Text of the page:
Volume 512, March-April 2010
|Number of page(s)||4|
|Published online||17 March 2010|
Letter to the Editor
The formation of a sunspot penumbra*
Kiepenheuer-Institut für Sonnenphysik, Schöneckstr. 6, 79104 Freiburg, Germany e-mail: [schliche;rrezaei;nbello;waldmann]@kis.uni-freiburg.de
Accepted: 18 February 2010
Context. The formation of a penumbra is crucial for our understanding of solar magnetism, but it has not been observed in detail.
Aims. We aim to enhance our knowledge of how a sunspot penumbra forms and how sunspots grow in size.
Methods. We present a data set of the active region NOAA 11024 acquired at the German VTT with speckle-reconstructed images in the G-band and Ca ii K. The data set includes spectropolarimetric profiles from GFPI in Fe i 617.3 nm and TIP in Fe i 1089.6 nm.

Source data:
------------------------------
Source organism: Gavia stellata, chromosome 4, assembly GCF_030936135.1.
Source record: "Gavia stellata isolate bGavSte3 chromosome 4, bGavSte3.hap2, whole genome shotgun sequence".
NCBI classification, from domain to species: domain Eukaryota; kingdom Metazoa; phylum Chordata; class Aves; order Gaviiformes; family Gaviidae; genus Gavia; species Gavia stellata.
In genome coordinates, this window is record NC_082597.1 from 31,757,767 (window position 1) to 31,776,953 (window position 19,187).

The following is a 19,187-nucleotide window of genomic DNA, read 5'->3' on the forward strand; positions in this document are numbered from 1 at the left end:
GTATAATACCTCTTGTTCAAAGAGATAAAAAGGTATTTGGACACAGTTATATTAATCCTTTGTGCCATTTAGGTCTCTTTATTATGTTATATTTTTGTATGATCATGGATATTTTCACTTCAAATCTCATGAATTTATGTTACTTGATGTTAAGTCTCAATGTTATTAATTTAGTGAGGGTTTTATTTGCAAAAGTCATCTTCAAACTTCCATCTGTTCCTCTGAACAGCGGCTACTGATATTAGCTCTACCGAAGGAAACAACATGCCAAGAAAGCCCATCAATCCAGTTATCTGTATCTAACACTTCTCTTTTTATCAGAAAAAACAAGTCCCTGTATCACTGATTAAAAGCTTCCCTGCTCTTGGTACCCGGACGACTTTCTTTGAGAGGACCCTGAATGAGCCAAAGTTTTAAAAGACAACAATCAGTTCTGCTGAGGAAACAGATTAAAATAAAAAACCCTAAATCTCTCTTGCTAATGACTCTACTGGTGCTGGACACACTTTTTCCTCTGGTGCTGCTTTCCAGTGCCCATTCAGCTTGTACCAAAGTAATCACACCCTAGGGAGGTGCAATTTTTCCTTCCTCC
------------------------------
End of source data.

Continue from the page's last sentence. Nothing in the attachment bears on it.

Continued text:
Results. On 2009 July 4, at 08:30 UT, a leading spot without penumbra and pores of opposite polarity were present in the active region. For the next 4:40 h, we observed the formation of a penumbra in the leading spot at a cadence of 5 images per second. We produced speckle reconstructed images of 03 spatial resolution or better, interrupted by one large gap of 35 min and a few more small gaps of about 10 min. The leading spot initially has a size of 230 arcsec2 with only a few penumbral filaments and then grows to a size of 360 arcsec2. The penumbra forms in segments, and it takes about 4 h until it encircles half of the umbra, on the side opposite the following polarity. On the side towards the following polarity, elongated granules mark a region of magnetic flux emergence.
Conclusions. This ongoing emergence appears to prevent a steady penumbra from forming on this side. While the penumbra forms, the umbral area is constant; i.e., the increase in the total spot area is caused exclusively by the growth of the penumbra. From this we conclude that the umbra has reached an upper size limit and that any new magnetic flux that joins the spot is linked to the process of penumbral formation.
Key words: sunspots / Sun: activity / magnetic fields / Sun: photosphere
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© ESO, 2010
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